Workers at a microbrewery that produced the first domestic India pale ale and calls itself America’s “oldest craft brewery” have voted to unionize, joining a small group of unionized craft brewers in the U.S.
Employees at the 123-year-old San Francisco brewer won a March 13 election to form a unit of the International Longshore and Warehouse Union. The workers’ win takes on extra significance given the beer’s iconic reputation in the Bay Area, and the dearth of union presence in the fast-growing craft beer business.
The vote to unionize follows a sometimes-tense organizing effort during which the company allegedly held so-called “captive audience meetings” where management advised workers against organizing.
The union has also filed a pending unfair labor practice complaint against Anchor for telling some employees to remove pro-union pins from their clothes.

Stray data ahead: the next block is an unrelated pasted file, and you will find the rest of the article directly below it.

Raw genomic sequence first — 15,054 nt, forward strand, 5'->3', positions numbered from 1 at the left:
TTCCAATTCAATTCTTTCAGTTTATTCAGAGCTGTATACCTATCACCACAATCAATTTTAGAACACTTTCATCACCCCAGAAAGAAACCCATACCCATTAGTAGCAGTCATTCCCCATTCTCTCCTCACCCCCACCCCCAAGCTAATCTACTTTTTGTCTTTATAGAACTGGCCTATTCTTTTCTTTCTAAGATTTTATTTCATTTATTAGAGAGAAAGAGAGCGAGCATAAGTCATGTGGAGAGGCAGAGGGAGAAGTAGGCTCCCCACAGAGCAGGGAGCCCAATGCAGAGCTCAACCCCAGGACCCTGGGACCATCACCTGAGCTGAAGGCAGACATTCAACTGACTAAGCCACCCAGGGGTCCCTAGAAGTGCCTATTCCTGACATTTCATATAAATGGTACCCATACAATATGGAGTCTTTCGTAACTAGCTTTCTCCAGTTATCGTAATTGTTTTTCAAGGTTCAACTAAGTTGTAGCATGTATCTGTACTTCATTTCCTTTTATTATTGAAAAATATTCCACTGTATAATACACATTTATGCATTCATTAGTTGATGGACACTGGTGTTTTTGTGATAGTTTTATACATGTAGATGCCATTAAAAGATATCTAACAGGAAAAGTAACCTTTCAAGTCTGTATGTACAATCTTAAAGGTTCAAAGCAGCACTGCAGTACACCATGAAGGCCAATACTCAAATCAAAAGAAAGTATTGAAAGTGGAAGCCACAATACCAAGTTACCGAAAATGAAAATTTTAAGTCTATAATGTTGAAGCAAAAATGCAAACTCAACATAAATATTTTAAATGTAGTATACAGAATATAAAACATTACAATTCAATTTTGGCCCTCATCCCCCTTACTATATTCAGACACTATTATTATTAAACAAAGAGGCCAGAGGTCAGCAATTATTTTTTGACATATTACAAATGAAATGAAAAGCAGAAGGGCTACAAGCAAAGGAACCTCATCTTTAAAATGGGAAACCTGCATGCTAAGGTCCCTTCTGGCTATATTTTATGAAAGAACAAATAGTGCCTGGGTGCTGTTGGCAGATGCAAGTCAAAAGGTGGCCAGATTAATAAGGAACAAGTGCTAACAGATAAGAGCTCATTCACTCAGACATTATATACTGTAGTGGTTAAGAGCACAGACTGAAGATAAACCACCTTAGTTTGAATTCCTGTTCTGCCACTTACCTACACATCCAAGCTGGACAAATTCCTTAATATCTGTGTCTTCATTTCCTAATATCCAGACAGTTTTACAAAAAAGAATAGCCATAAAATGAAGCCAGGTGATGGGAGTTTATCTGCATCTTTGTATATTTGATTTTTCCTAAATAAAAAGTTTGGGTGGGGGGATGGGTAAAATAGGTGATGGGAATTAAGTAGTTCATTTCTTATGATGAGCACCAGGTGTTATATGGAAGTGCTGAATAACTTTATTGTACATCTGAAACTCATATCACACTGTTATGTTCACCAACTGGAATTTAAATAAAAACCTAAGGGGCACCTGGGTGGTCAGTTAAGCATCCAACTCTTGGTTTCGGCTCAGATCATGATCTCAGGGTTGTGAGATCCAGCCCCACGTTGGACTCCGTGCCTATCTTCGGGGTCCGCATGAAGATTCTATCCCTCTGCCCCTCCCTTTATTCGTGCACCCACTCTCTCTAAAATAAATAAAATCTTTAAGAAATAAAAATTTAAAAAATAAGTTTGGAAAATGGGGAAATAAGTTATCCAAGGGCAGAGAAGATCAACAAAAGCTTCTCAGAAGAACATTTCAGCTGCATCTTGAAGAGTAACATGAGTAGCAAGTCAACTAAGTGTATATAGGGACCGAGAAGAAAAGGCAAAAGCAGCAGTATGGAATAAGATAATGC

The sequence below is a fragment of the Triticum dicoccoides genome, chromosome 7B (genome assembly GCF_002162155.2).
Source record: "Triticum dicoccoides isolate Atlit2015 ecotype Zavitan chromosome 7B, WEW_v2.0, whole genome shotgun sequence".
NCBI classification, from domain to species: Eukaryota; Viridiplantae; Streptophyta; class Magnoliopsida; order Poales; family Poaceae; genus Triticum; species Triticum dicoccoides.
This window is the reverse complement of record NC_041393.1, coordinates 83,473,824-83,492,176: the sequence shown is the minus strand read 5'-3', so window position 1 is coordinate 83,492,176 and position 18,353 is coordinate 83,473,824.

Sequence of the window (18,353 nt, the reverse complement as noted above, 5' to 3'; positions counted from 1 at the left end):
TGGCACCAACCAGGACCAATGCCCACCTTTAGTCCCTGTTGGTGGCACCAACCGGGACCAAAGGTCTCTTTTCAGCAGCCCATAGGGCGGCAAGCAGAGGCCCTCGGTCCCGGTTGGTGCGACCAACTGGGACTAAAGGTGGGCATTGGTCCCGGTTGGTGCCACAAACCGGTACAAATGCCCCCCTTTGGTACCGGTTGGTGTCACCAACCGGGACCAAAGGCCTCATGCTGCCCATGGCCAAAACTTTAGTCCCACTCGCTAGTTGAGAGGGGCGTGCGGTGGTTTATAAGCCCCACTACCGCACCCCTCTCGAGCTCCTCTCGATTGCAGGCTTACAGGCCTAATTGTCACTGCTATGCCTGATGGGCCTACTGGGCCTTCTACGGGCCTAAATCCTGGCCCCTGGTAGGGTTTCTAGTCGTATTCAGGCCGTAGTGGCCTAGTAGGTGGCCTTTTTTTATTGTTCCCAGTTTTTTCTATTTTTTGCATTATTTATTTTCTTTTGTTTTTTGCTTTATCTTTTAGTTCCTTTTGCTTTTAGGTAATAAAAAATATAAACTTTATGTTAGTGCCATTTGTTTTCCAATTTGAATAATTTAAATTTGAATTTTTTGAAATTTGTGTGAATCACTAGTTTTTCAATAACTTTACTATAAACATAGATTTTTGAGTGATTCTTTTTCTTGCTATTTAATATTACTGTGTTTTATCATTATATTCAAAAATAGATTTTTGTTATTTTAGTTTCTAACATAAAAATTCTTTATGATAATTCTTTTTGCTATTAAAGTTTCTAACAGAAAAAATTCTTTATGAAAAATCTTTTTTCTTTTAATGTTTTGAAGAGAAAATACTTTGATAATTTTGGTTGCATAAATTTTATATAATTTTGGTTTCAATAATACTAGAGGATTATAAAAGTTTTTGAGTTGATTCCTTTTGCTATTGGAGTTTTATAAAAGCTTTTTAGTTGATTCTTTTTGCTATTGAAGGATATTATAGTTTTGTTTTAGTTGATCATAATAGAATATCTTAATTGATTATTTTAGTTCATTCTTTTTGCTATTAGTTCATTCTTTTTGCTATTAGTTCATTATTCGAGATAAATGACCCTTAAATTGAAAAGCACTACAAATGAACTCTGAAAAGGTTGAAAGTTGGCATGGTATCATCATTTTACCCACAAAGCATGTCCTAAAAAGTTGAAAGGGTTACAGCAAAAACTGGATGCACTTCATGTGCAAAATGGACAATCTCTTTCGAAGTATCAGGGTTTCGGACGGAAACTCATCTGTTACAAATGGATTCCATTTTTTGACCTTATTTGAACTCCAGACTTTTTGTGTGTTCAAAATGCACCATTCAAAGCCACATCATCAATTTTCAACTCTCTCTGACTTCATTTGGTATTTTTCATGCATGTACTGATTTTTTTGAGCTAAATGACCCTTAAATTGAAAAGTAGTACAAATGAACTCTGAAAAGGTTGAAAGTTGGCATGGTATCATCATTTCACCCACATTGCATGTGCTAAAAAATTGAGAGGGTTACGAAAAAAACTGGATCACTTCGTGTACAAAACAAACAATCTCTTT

Anchor maintained that it has worked collaboratively with the organizers since the process began. The company told Bloomberg Law in a Feb. 26 email that the unionization election offered “the best method by which all workers can express their choice” and said it planned to “respect the results” of the election.
The definition of craft brewery has been in flux in recent years as the industry itself has been evolving, with larger corporations acquiring traditional craft breweries, like Anchor.
Japanese-owned Sapporo Breweries Ltd. purchased Anchor Brewing in 2017.
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(Story updated to reflect that Anchor is among the first craft breweries to unionize and to note the changing nature of the craft brewing industry itself.)